A firsthand account of the fall of Gaddafi and the processes that caused it.
Chorin (Translating Libya: The Modern Libyan Short Story, 2008), co-founder of a trauma center in Benghazi and one of the first U.S. diplomats to return to Libya after the lifting of international sanctions in 2004, considers the 2011 intervention “one of the largest ironies of the Libyan revolution,” examining how, in the seven years after sanctions were lifted, arms sales and commercial deals were permitted to proceed. The author makes a strong case that the U.S. and U.K., in particular, “were so obsessed with completing other narratives on terrorism and counter-proliferation…that they never stated what Gaddafi was expected to do…to remain in their good graces.” Consequently, he was allowed to conclude significant oil and gas deals, which generated funds for the purchase of weapons and systems that strengthened his internal police state. Chorin details the divisions within the Bush administration on how to proceed, while highlighting those who believed “Gaddafi's conversion was about as likely as sticky three-fingered aliens landing on the White House lawn.” The author situates his narrative within a discussion of Libya's history, providing background on the discovery of oil and the origins of the industry and tracing the roots of the regime to the scars left by the Italian occupation under Mussolini. He discusses the existing internal and external oppositions and shows how Gaddafi used his rehabilitation to both co-opt and eliminate opponents. While Libya's revolt appears to have erupted suddenly, Chorin ably demonstrates how failed policies of the past contributed to its inevitability.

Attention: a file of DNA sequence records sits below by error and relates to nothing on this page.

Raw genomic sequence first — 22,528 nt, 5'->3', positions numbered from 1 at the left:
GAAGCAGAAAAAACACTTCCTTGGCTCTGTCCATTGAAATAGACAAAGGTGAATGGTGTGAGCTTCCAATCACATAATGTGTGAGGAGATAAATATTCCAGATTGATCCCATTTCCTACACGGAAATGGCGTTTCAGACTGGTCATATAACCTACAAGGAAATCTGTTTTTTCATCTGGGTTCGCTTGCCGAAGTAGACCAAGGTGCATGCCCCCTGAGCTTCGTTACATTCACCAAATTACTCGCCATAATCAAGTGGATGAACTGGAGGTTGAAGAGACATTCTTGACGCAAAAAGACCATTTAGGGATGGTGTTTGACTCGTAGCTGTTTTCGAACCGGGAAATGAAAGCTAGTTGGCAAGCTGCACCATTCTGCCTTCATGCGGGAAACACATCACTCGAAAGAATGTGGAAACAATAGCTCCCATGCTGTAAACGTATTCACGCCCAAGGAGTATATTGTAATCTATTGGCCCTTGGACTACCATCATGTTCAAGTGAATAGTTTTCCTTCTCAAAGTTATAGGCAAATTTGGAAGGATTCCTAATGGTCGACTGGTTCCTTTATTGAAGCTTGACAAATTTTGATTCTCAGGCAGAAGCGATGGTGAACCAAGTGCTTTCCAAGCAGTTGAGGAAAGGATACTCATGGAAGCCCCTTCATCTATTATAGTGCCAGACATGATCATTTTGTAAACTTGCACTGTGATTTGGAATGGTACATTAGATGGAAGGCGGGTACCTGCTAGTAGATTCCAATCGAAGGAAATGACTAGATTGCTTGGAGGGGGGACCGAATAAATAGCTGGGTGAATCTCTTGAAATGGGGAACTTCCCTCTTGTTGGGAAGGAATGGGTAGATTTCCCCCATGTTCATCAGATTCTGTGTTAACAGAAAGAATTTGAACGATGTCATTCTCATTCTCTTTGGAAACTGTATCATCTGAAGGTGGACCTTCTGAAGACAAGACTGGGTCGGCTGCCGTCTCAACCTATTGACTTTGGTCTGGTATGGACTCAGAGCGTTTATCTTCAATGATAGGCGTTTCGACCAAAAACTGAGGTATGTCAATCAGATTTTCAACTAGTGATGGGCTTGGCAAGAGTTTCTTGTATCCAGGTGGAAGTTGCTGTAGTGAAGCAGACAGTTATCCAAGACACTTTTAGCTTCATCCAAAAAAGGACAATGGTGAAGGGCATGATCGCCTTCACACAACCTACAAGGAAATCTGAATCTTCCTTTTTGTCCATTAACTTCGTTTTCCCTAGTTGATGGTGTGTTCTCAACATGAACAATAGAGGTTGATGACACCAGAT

A strongly written book that sheds new light on a still-developing story.